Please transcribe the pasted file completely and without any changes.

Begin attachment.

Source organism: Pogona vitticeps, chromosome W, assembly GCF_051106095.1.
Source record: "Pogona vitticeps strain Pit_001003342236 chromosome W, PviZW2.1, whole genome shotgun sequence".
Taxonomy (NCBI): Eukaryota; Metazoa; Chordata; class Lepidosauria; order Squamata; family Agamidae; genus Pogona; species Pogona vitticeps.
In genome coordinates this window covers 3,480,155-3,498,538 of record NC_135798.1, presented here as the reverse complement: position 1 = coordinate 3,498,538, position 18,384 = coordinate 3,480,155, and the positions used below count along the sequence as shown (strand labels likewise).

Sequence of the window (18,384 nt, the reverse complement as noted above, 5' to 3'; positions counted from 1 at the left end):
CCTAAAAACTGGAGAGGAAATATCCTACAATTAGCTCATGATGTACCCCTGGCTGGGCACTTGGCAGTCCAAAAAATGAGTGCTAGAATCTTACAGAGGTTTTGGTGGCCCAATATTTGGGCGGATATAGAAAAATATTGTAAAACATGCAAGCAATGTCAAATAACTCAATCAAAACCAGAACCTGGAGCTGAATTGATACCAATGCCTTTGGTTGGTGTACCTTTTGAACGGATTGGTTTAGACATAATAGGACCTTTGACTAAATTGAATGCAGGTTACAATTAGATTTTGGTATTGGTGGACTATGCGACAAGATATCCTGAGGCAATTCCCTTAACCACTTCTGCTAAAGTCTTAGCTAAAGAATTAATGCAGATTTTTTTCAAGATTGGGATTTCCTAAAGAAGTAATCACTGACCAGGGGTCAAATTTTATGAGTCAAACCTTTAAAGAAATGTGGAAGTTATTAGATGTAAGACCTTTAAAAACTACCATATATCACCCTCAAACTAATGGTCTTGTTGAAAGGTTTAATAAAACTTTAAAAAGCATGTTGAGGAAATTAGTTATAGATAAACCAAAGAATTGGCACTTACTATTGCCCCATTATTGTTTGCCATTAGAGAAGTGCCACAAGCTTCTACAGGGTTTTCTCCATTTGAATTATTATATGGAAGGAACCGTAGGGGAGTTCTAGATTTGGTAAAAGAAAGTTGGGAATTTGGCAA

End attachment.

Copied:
Source organism: Pogona vitticeps, chromosome W, assembly GCF_051106095.1.
Source record: "Pogona vitticeps strain Pit_001003342236 chromosome W, PviZW2.1, whole genome shotgun sequence".
Taxonomy (NCBI): Eukaryota; Metazoa; Chordata; class Lepidosauria; order Squamata; family Agamidae; genus Pogona; species Pogona vitticeps.
In genome coordinates this window covers 3,480,155-3,498,538 of record NC_135798.1, presented here as the reverse complement: position 1 = coordinate 3,498,538, position 18,384 = coordinate 3,480,155, and the positions used below count along the sequence as shown (strand labels likewise).

Sequence of the window (18,384 nt, the reverse complement as noted above, 5' to 3'; positions counted from 1 at the left end):
CCTAAAAACTGGAGAGGAAATATCCTACAATTAGCTCATGATGTACCCCTGGCTGGGCACTTGGCAGTCCAAAAAATGAGTGCTAGAATCTTACAGAGGTTTTGGTGGCCCAATATTTGGGCGGATATAGAAAAATATTGTAAAACATGCAAGCAATGTCAAATAACTCAATCAAAACCAGAACCTGGAGCTGAATTGATACCAATGCCTTTGGTTGGTGTACCTTTTGAACGGATTGGTTTAGACATAATAGGACCTTTGACTAAATTGAATGCAGGTTACAATTAGATTTTGGTATTGGTGGACTATGCGACAAGATATCCTGAGGCAATTCCCTTAACCACTTCTGCTAAAGTCTTAGCTAAAGAATTAATGCAGATTTTTTTCAAGATTGGGATTTCCTAAAGAAGTAATCACTGACCAGGGGTCAAATTTTATGAGTCAAACCTTTAAAGAAATGTGGAAGTTATTAGATGTAAGACCTTTAAAAACTACCATATATCACCCTCAAACTAATGGTCTTGTTGAAAGGTTTAATAAAACTTTAAAAAGCATGTTGAGGAAATTAGTTATAGATAAACCAAAGAATTGGCACTTACTATTGCCCCATTATTGTTTGCCATTAGAGAAGTGCCACAAGCTTCTACAGGGTTTTCTCCATTTGAATTATTATATGGAAGGAACCGTAGGGGAGTTCTAGATTTGGTAAAAGAAAGTTGGGAATTTGGCAA